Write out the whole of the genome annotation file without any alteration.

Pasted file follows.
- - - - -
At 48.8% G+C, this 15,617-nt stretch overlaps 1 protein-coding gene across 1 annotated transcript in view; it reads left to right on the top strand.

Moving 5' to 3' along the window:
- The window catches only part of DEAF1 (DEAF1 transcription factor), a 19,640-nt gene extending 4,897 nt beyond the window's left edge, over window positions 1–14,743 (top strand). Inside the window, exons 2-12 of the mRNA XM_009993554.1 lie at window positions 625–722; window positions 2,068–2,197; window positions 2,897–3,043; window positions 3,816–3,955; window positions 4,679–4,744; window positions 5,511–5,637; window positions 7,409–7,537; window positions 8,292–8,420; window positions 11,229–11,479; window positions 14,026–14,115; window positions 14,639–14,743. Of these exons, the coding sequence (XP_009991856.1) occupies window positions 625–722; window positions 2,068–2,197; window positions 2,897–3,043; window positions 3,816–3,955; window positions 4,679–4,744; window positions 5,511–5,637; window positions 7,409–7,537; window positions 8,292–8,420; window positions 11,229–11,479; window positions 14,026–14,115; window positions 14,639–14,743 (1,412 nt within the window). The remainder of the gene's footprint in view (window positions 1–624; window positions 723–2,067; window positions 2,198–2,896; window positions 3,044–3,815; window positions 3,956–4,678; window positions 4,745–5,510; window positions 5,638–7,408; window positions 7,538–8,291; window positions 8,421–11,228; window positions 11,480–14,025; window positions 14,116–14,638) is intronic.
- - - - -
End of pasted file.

At 48.8% G+C, this 15,617-nt stretch overlaps 1 protein-coding gene across 1 annotated transcript in view; it reads left to right on the top strand.

Moving 5' to 3' along the window:
- The window catches only part of DEAF1 (DEAF1 transcription factor), a 19,640-nt gene extending 4,897 nt beyond the window's left edge, over window positions 1–14,743 (top strand). Inside the window, exons 2-12 of the mRNA XM_009993554.1 lie at window positions 625–722; window positions 2,068–2,197; window positions 2,897–3,043; window positions 3,816–3,955; window positions 4,679–4,744; window positions 5,511–5,637; window positions 7,409–7,537; window positions 8,292–8,420; window positions 11,229–11,479; window positions 14,026–14,115; window positions 14,639–14,743. Of these exons, the coding sequence (XP_009991856.1) occupies window positions 625–722; window positions 2,068–2,197; window positions 2,897–3,043; window positions 3,816–3,955; window positions 4,679–4,744; window positions 5,511–5,637; window positions 7,409–7,537; window positions 8,292–8,420; window positions 11,229–11,479; window positions 14,026–14,115; window positions 14,639–14,743 (1,412 nt within the window). The remainder of the gene's footprint in view (window positions 1–624; window positions 723–2,067; window positions 2,198–2,896; window positions 3,044–3,815; window positions 3,956–4,678; window positions 4,745–5,510; window positions 5,638–7,408; window positions 7,538–8,291; window positions 8,421–11,228; window positions 11,480–14,025; window positions 14,116–14,638) is intronic.